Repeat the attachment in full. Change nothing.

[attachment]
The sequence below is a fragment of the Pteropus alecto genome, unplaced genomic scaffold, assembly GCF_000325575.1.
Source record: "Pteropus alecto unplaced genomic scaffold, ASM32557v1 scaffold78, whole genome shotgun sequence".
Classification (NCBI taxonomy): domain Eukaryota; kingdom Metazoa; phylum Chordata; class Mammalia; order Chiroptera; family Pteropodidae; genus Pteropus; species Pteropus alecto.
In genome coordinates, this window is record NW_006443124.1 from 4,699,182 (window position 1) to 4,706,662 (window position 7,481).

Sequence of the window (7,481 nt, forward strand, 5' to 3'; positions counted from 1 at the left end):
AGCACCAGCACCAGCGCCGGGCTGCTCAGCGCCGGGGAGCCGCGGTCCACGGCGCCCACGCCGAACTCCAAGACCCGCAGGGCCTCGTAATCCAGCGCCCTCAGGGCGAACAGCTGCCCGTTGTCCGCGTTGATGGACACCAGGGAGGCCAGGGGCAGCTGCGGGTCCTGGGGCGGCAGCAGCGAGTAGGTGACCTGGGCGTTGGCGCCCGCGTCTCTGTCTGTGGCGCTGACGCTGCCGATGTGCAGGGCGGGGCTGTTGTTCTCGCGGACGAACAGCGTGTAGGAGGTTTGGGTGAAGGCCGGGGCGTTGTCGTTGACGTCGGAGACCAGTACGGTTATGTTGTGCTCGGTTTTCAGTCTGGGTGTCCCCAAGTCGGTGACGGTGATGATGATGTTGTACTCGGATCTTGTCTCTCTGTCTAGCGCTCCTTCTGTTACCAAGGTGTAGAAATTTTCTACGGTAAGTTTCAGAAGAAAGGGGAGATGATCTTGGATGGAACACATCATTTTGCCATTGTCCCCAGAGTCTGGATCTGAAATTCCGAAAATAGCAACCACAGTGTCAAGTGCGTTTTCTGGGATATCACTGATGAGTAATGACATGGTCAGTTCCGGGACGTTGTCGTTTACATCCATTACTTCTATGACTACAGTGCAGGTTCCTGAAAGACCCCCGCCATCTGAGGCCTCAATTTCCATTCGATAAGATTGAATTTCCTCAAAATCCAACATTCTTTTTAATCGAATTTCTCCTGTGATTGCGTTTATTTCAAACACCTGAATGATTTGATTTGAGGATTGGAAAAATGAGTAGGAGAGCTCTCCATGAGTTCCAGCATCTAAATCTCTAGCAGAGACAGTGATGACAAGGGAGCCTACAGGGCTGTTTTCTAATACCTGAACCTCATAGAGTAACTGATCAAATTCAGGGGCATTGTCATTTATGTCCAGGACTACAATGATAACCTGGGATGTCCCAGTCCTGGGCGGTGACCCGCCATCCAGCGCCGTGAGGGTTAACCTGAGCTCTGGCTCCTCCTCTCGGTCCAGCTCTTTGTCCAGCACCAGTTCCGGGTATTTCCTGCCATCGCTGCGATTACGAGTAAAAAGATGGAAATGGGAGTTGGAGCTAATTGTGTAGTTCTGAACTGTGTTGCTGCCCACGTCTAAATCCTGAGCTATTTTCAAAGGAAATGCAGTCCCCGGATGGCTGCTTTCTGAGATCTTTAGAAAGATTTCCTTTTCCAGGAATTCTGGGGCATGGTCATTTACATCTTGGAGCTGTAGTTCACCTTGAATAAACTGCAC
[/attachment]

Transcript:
The sequence below is a fragment of the Pteropus alecto genome, unplaced genomic scaffold, assembly GCF_000325575.1.
Source record: "Pteropus alecto unplaced genomic scaffold, ASM32557v1 scaffold78, whole genome shotgun sequence".
Classification (NCBI taxonomy): domain Eukaryota; kingdom Metazoa; phylum Chordata; class Mammalia; order Chiroptera; family Pteropodidae; genus Pteropus; species Pteropus alecto.
In genome coordinates, this window is record NW_006443124.1 from 4,699,182 (window position 1) to 4,706,662 (window position 7,481).

Sequence of the window (7,481 nt, forward strand, 5' to 3'; positions counted from 1 at the left end):
AGCACCAGCACCAGCGCCGGGCTGCTCAGCGCCGGGGAGCCGCGGTCCACGGCGCCCACGCCGAACTCCAAGACCCGCAGGGCCTCGTAATCCAGCGCCCTCAGGGCGAACAGCTGCCCGTTGTCCGCGTTGATGGACACCAGGGAGGCCAGGGGCAGCTGCGGGTCCTGGGGCGGCAGCAGCGAGTAGGTGACCTGGGCGTTGGCGCCCGCGTCTCTGTCTGTGGCGCTGACGCTGCCGATGTGCAGGGCGGGGCTGTTGTTCTCGCGGACGAACAGCGTGTAGGAGGTTTGGGTGAAGGCCGGGGCGTTGTCGTTGACGTCGGAGACCAGTACGGTTATGTTGTGCTCGGTTTTCAGTCTGGGTGTCCCCAAGTCGGTGACGGTGATGATGATGTTGTACTCGGATCTTGTCTCTCTGTCTAGCGCTCCTTCTGTTACCAAGGTGTAGAAATTTTCTACGGTAAGTTTCAGAAGAAAGGGGAGATGATCTTGGATGGAACACATCATTTTGCCATTGTCCCCAGAGTCTGGATCTGAAATTCCGAAAATAGCAACCACAGTGTCAAGTGCGTTTTCTGGGATATCACTGATGAGTAATGACATGGTCAGTTCCGGGACGTTGTCGTTTACATCCATTACTTCTATGACTACAGTGCAGGTTCCTGAAAGACCCCCGCCATCTGAGGCCTCAATTTCCATTCGATAAGATTGAATTTCCTCAAAATCCAACATTCTTTTTAATCGAATTTCTCCTGTGATTGCGTTTATTTCAAACACCTGAATGATTTGATTTGAGGATTGGAAAAATGAGTAGGAGAGCTCTCCATGAGTTCCAGCATCTAAATCTCTAGCAGAGACAGTGATGACAAGGGAGCCTACAGGGCTGTTTTCTAATACCTGAACCTCATAGAGTAACTGATCAAATTCAGGGGCATTGTCATTTATGTCCAGGACTACAATGATAACCTGGGATGTCCCAGTCCTGGGCGGTGACCCGCCATCCAGCGCCGTGAGGGTTAACCTGAGCTCTGGCTCCTCCTCTCGGTCCAGCTCTTTGTCCAGCACCAGTTCCGGGTATTTCCTGCCATCGCTGCGATTACGAGTAAAAAGATGGAAATGGGAGTTGGAGCTAATTGTGTAGTTCTGAACTGTGTTGCTGCCCACGTCTAAATCCTGAGCTATTTTCAAAGGAAATGCAGTCCCCGGATGGCTGCTTTCTGAGATCTTTAGAAAGATTTCCTTTTCCAGGAATTCTGGGGCATGGTCATTTACATCTTGGAGCTGTAGTTCACCTTGAATAAACTGCAC